ZZZZ Best was a company founded by Barry Minkow that cleaned and repaired carpets.
But in fact, the company was a front for one of the biggest Ponzi schemes in history which led to long jail sentences for Minkow and a number of the staff.
The company (pronounced Zeebest) was formed in Minkow’s parent’s garage in 1982.
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Initially, its performance was terrible, and Minkow, just 16 years old, constantly had to deal with complaints and supplier collection requests.
Faced with a shortage of money, Minkow raised cash by by various nefarious means including stealing, selling his grandmother’s jewelry, faking break-ins at his offices and running up fraudulent credit card charges.
In December 1986, the business went public.
It was valued at an astonishing $300 million in the first seven months of the initial public offering.
Minkow created the illusion that his business was doing well and was profitable, so he began committing crimes like fraud, theft, and insurance scams to keep it running and pay suppliers.
What was the scam?
Minko and his business partner Tom Padgett formed a fake company to defraud banks and lending organizations out of millions of dollars.
Padgett, an insurance claims adjuster, schemed with Minkow to forge documents crediting ZZZZ Best for repair work using Interstate Appraisal Services as the reference to prove the claims.
Just as they wanted, bankers and investors acquired an interest in ZZZZ Best solely based on the fake financial statements made by Minkow’s firm.
As time passed and the Ponzi scheme continued, ZZZZ Best experienced massive cash flow issues.
Minkow planned to get KeyServ, Sears’ carpet cleaner, for $25 million.
This was meant to solve all the issues within the business to end the Ponzi scheme.
As you can guess, the plan failed.
Before the deal was finalized, the one woman who never got her money back exposed the initial fraud.
The L.A. Times featured her story, which caused ZZZZ Best’s stock price to fall quickly.
Lenders stopped their loans, and more investigations began, exposing everything about Minkow and his fake company.
The Ponzi scheme was exposed after this.
How was the Ponzi Scheme discovered?
Remember that one woman who was overcharged just a few hundred dollars by Minkow that he never paid back?
Well, she tracked down a couple of others who had been conned by Minkow.
She gathered all evidence from the people she met and passed her discoveries on to the Los Angeles Times.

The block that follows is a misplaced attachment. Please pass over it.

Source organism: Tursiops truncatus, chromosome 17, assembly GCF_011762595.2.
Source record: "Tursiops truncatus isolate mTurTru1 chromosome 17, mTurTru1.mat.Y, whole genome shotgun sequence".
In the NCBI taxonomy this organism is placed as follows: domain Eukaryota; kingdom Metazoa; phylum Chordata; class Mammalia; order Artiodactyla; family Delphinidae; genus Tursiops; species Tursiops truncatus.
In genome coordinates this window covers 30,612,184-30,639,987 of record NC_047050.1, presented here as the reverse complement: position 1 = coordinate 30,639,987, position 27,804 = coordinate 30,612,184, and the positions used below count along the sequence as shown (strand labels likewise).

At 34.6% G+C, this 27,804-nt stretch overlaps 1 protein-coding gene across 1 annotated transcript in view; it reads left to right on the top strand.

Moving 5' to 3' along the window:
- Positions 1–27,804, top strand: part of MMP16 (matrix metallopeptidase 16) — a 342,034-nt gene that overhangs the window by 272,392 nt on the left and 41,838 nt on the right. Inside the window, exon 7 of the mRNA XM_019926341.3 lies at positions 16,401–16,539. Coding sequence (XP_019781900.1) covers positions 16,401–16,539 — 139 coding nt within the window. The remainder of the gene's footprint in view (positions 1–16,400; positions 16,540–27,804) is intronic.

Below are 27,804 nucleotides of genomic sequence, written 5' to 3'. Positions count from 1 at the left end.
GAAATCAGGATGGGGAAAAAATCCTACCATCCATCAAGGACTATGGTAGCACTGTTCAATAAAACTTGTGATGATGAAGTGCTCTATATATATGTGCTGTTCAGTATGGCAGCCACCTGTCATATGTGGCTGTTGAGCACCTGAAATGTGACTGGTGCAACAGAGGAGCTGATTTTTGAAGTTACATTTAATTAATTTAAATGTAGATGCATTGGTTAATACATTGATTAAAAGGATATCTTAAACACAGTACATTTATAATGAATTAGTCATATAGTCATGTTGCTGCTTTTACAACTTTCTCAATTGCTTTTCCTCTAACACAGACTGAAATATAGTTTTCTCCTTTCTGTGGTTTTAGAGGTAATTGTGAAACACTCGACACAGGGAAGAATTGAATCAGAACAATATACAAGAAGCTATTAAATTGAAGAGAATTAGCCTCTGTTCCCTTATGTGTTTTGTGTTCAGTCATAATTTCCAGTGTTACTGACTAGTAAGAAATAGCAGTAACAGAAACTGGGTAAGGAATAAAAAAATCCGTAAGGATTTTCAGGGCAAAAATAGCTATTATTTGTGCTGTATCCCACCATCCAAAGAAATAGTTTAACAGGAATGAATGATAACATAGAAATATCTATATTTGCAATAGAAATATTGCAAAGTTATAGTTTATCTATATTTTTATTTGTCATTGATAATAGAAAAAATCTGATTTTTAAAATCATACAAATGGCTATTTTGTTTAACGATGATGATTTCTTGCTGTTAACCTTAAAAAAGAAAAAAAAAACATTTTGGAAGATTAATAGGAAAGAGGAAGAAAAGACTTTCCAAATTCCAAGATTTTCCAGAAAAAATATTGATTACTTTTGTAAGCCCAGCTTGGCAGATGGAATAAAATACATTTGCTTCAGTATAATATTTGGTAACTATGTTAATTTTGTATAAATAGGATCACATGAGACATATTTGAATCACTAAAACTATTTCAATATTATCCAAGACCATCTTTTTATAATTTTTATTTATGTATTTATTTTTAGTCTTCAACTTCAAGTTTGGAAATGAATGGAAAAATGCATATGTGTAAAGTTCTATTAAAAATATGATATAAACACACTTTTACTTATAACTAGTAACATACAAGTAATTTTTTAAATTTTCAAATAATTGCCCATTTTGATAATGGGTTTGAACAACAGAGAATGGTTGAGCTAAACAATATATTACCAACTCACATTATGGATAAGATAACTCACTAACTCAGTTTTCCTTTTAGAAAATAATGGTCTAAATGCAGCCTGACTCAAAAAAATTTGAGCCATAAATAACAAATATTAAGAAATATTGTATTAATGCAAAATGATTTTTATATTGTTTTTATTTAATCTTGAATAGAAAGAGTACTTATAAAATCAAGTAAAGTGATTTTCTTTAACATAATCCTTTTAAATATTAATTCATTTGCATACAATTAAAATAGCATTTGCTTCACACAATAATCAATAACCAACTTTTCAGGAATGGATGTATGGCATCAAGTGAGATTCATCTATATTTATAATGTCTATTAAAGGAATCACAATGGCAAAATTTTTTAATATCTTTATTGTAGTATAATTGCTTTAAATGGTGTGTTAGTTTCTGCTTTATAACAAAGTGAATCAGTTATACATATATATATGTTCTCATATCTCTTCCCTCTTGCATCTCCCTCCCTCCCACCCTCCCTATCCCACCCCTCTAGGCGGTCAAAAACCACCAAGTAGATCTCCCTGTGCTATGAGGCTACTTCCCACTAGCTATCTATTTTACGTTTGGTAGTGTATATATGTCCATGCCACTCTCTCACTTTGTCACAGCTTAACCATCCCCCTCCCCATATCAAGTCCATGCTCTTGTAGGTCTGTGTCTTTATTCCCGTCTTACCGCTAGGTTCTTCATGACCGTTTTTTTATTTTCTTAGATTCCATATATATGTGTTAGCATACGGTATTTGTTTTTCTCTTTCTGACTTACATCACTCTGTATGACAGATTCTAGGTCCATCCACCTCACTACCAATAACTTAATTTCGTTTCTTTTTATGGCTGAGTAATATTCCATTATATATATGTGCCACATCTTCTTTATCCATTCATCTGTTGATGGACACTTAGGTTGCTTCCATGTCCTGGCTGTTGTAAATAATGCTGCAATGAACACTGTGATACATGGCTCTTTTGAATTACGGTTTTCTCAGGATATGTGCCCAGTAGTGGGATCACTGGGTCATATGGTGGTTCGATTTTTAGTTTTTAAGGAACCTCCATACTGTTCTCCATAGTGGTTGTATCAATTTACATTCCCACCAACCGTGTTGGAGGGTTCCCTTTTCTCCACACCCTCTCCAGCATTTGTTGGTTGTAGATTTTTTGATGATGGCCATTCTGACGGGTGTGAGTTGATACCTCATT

The newspaper publicized a story revealing Minkow’s relatively minor fraud.
However, this created a domino effect, and ZZZZ Best was outed as a Ponzi scheme – one of the biggest ever carried out by one person.
Sentencing, finding God, jail again, and again
In January 1988, Minkow and ten other ZZZZ Best insiders were indicted by a federal grand jury.
They were charged with 54 counts of racketeering, securities fraud, money laundering, embezzlement, mail fraud, tax evasion and bank fraud.
Individually, Minkow was charged with counts of credit card fraud.
One year later, he was found guilty of all charges, was sentenced to 25 years in prison, and had to pay more than $26 million in reimbursement.
Padgett was jailed for eight years.
In prison, Minkow found God and became a born-again Christian, despite being raised a Jew.
He was released on parole in 1995, where he became pastor of a church in San Diego.
In 2001, he formed the Fraud Discovery Institute, which works with the FBI and other government agencies.
The formation led to at least 20 massive Ponzi schemes being shut down, including one which had taken $500 million from investors.
Another saw the ringleader jailed for 30 years.
However, just when it seemed Minkow had changed his ways, he was jailed again in 2011 for five years for another fraud.
He released a report accusing major homebuilder Lennar of massive accounting irregularities and fraud.
This led to a massive drop in the company’s share price.
Court records show Minkow had shorted Lennar stock before he issued the report.
He was charged with conspiracy to commit securities fraud and jailed for five yers.
He was ordered to repay a staggering $583.5 million to Lennar.
“It doesn’t get much worse than that in the world of non-violent crime”
Two years later, it was found he also embezzled more than $3 million from his own parishioners.
One of the more despicable acts was stealing $75,000 from a widow whose husband had died of cancer.
He persuaded her to donate to a made-up hospital in Sudan, and simply kept the money for himself.
In sentencing for the church fraud, U.S. District Judge Michael Anello said: “It doesn’t get much worse than that in the world of non-violent crime.
Minkow admitted more fraud charges spanning a decade.
His crimes included opening unauthorized bank accounts on behalf of the church.
He also forged signatures on checks, used money from official church accounts for himself and charged personal expenses to church credit cards.
Minkow also confessed to diverting member donations for his own benefit and embezzling money intended as church donations.
A film of the life of Minkow – who is still only 56 – called “Con Man” in which he insisted on playing his middle-aged self, was released in 2018.
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